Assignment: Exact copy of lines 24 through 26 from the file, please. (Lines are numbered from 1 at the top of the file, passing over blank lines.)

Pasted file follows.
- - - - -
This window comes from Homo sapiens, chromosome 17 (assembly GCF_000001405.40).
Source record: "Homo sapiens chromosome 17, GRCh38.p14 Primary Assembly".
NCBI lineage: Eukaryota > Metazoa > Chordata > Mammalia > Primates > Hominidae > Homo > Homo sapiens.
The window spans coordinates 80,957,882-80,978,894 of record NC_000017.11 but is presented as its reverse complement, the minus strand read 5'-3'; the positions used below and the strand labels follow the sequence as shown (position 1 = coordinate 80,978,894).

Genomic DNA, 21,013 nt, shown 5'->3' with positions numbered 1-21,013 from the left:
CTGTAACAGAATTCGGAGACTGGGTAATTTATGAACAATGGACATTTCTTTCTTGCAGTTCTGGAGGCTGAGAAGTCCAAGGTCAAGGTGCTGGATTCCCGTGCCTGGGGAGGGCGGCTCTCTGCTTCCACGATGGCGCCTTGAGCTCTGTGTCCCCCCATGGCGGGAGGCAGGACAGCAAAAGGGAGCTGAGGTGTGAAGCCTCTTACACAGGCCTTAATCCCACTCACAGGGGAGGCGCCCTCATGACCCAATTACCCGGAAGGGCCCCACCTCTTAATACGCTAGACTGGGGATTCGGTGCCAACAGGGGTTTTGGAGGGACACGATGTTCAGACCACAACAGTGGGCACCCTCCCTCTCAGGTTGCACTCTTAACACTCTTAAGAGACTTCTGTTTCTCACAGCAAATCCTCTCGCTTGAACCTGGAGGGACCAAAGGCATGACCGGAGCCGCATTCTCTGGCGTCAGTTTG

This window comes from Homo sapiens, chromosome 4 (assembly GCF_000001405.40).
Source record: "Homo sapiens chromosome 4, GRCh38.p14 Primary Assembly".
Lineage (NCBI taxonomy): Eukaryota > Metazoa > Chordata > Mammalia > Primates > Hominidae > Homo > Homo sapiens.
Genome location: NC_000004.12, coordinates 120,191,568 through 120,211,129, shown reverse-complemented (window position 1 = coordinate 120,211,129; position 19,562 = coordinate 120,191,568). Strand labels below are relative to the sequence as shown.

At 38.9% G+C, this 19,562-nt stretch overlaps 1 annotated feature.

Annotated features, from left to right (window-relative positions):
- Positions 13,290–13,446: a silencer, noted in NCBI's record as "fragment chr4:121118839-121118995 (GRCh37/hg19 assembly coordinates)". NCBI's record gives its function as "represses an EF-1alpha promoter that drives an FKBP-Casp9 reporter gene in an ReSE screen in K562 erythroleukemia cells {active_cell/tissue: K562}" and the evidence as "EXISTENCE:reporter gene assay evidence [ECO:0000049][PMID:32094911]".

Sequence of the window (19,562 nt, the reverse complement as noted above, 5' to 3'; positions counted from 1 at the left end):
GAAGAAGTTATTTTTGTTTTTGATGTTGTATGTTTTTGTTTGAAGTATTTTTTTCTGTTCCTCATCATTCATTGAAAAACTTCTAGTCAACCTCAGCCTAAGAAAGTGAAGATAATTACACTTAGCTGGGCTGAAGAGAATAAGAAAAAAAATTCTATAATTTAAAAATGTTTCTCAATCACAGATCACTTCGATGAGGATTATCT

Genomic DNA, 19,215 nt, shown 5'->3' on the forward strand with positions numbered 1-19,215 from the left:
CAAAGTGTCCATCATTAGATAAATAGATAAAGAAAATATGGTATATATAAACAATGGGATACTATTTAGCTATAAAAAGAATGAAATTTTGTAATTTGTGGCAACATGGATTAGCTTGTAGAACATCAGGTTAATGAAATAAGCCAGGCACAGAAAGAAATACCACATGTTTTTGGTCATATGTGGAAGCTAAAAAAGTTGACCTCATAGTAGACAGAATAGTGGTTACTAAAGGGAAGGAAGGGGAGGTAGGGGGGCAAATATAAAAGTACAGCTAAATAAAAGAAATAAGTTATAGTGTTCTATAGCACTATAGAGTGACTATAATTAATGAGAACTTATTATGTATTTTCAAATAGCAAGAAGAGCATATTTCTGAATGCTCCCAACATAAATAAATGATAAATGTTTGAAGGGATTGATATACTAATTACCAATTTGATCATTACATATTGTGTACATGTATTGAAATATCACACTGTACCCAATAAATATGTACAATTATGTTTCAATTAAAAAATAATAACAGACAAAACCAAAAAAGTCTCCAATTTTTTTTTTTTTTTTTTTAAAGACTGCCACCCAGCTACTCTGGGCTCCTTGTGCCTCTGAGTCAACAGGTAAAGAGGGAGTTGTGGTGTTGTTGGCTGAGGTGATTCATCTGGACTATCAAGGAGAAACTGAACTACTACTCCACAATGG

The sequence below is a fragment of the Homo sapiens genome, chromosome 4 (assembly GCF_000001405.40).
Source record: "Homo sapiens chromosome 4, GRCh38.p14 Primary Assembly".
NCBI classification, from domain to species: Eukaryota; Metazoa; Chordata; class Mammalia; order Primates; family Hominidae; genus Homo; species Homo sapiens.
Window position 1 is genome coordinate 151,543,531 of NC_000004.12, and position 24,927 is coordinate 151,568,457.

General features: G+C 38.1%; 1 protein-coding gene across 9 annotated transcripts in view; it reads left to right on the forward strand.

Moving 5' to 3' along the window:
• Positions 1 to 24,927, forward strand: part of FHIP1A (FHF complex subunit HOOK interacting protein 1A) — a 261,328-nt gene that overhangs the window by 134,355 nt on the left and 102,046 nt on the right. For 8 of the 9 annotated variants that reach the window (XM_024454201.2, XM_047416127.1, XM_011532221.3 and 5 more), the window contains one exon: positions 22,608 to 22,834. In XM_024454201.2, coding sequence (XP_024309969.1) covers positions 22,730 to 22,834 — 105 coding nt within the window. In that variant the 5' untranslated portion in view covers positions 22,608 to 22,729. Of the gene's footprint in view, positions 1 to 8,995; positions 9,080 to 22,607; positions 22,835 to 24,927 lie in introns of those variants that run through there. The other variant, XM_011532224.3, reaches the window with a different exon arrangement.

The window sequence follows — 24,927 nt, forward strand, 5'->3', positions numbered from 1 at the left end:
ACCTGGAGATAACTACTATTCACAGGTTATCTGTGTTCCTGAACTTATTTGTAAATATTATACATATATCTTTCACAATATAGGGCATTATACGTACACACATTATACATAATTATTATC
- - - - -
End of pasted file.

• Positions 1 to 24,927, forward strand: part of FHIP1A (FHF complex subunit HOOK interacting protein 1A) — a 261,328-nt gene that overhangs the window by 134,355 nt on the left and 102,046 nt on the right. For 8 of the 9 annotated variants that reach the window (XM_024454201.2, XM_047416127.1, XM_011532221.3 and 5 more), the window contains one exon: positions 22,608 to 22,834. In XM_024454201.2, coding sequence (XP_024309969.1) covers positions 22,730 to 22,834 — 105 coding nt within the window. In that variant the 5' untranslated portion in view covers positions 22,608 to 22,729. Of the gene's footprint in view, positions 1 to 8,995; positions 9,080 to 22,607; positions 22,835 to 24,927 lie in introns of those variants that run through there. The other variant, XM_011532224.3, reaches the window with a different exon arrangement.

The window sequence follows — 24,927 nt, forward strand, 5'->3', positions numbered from 1 at the left end:
ACCTGGAGATAACTACTATTCACAGGTTATCTGTGTTCCTGAACTTATTTGTAAATATTATACATATATCTTTCACAATATAGGGCATTATACGTACACACATTATACATAATTATTATC